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Disciplining Gifted Children

Disciplining gifted children?  She really thinks she needs a whole blog post about that?  You might think discipline would be no different for a gifted child than it might be for any average child.  Wrong.  Gifted children present a few unique challenges to the average discipline plan.  If you are a frustrated parent of the gifted child, sit tight and read on.

Here is the first and perhaps most important rule when it comes to disciplining a gifted child — do not argue.  Do not argue.  Are you getting my drift?  Take arguing it off your list of parenting skills (not that it should really be at the top of your list).  You can get particularly burned by trying to argue with a gifted child.

First of all, they may be much better at it than you are.  Gifted children often have unusual amounts of persistence, high vocabulary, and lots more creative ideas going through their mind then you might at any given time.  They can whip out snappy comebacks and semi-logical explanations in rapid-fire succession.  They can make your “because I told you so” position looked pretty wimpy by comparison.

You get overwhelmed, they win.  And they may not even be trying to be horribly disrespectful to you.  They may just have better ideas at the time of the argument, and a lot more of them.  So there you are, stunned like a deer in headlights, and they have bopped off to do the next thing.  What now?

So instead of reacting and getting down quickly, you need to use your advantage as the more experienced mature adult and think ahead of them.  Make your rules and expectations crystal clear to them.  Be sure you do this on a regular basis while they are calm and not in a persistent competitive mood.  Believe me, I have put myself up against this too many times.  Be wise and pick your battles here.

In fact, you can use your creative powers against them.  Teach them exactly what you want them to learn by following these rules and then have them help you brainstorm appropriate consequences for breaking the rules.  When kids have a chance to put their input into something important, they are likely to go for it.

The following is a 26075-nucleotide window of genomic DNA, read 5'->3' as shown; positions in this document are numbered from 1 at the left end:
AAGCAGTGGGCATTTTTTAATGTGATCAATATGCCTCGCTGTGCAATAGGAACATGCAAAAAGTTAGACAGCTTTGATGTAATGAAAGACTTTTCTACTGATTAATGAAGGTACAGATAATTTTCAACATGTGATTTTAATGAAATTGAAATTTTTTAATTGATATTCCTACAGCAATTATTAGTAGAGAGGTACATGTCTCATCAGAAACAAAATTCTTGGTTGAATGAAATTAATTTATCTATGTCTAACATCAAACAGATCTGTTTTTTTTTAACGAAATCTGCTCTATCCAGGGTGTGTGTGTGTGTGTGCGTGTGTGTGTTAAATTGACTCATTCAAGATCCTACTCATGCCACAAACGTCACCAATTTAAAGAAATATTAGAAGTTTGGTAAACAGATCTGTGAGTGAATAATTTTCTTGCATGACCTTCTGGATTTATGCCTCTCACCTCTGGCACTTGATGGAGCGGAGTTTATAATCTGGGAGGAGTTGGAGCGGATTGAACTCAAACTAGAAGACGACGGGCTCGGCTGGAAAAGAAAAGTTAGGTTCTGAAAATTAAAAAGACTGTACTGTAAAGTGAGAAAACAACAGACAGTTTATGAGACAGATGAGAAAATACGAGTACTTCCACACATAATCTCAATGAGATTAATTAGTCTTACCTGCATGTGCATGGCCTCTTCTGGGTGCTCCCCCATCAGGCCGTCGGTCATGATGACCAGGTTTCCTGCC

Once things are clear, be prepared to back up everything you do.  See rule number one – don’t argue.  No matter how much resistance or plausible arguments your child may offer, remind them that they understood these rules before doing whatever they did.  If they become emotionally stuck or overwhelmed at this point, you will need to deal with that first.  Give them some space, give them a hug, or whatever you know calms them down so you can communicate with each other.

You may know that your gifted child has the potential to do some amazing things in their life.  As a parent, it’s easy to get a little starstruck thinking about this.  But your child’s gifts will go to waste if they don’t learn how to discipline themselves and focus their life when they need to.  It’s just as important to teach them discipline as it is to have a full bookshelf, science kits, and advanced math computer games at their disposal.

I find myself pulling books out of my daughter’s hands at bedtime most nights.  I love that she’s reading so much, but when she chooses to read instead of following her get-ready-for-bed plan after I’ve given her direct instruction to do so, I consider that a discipline problem.  I’m constantly preaching the “time and place” lesson with her.  If I were to just let her do what she wanted and read for another hour, her sleep deprivation would cost her more than the extra reading would benefit her.

I realize that gifted children come in many different packages.  Some are more easily manageable because of their personality makeup, some are far more frustrating to deal with.  Gifted children can get in trouble too.  Don’t allow yourself skimp on the discipline because you are so proud of their potential.

I am personally dealing with the more persistent argumentative variety of gifted children.  Anyone have experiences other than this to share?

Disciplining Gifted Children

Erika Krull, MS, LMHP

Erika Krull, MS, LMHP is a practicing licensed mental health counselor in Nebraska.

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APA Reference
Krull, E. (2009). Disciplining Gifted Children. Psych Central. Retrieved on November 26, 2020, from


Last updated: 12 Dec 2009
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